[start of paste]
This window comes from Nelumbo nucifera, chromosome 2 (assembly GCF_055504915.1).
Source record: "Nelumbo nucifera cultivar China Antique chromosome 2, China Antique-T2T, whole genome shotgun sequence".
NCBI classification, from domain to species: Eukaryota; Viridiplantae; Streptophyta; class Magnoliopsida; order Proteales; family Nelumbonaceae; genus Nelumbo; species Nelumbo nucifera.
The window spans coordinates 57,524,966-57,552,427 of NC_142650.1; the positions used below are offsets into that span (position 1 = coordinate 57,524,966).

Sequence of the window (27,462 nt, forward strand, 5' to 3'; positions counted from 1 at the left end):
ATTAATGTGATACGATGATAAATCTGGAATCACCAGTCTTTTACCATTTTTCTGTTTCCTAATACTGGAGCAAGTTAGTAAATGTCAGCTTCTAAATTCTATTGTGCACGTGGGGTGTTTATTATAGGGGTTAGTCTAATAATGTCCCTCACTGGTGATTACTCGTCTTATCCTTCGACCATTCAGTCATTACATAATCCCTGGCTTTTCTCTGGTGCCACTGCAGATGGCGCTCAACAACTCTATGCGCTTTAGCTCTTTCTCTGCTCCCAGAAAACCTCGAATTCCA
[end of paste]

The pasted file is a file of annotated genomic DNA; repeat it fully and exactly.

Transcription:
This window comes from Nelumbo nucifera, chromosome 2 (assembly GCF_055504915.1).
Source record: "Nelumbo nucifera cultivar China Antique chromosome 2, China Antique-T2T, whole genome shotgun sequence".
NCBI classification, from domain to species: Eukaryota; Viridiplantae; Streptophyta; class Magnoliopsida; order Proteales; family Nelumbonaceae; genus Nelumbo; species Nelumbo nucifera.
The window spans coordinates 57,524,966-57,552,427 of NC_142650.1; the positions used below are offsets into that span (position 1 = coordinate 57,524,966).

Sequence of the window (27,462 nt, forward strand, 5' to 3'; positions counted from 1 at the left end):
ATTAATGTGATACGATGATAAATCTGGAATCACCAGTCTTTTACCATTTTTCTGTTTCCTAATACTGGAGCAAGTTAGTAAATGTCAGCTTCTAAATTCTATTGTGCACGTGGGGTGTTTATTATAGGGGTTAGTCTAATAATGTCCCTCACTGGTGATTACTCGTCTTATCCTTCGACCATTCAGTCATTACATAATCCCTGGCTTTTCTCTGGTGCCACTGCAGATGGCGCTCAACAACTCTATGCGCTTTAGCTCTTTCTCTGCTCCCAGAAAACCTCGAATTCCA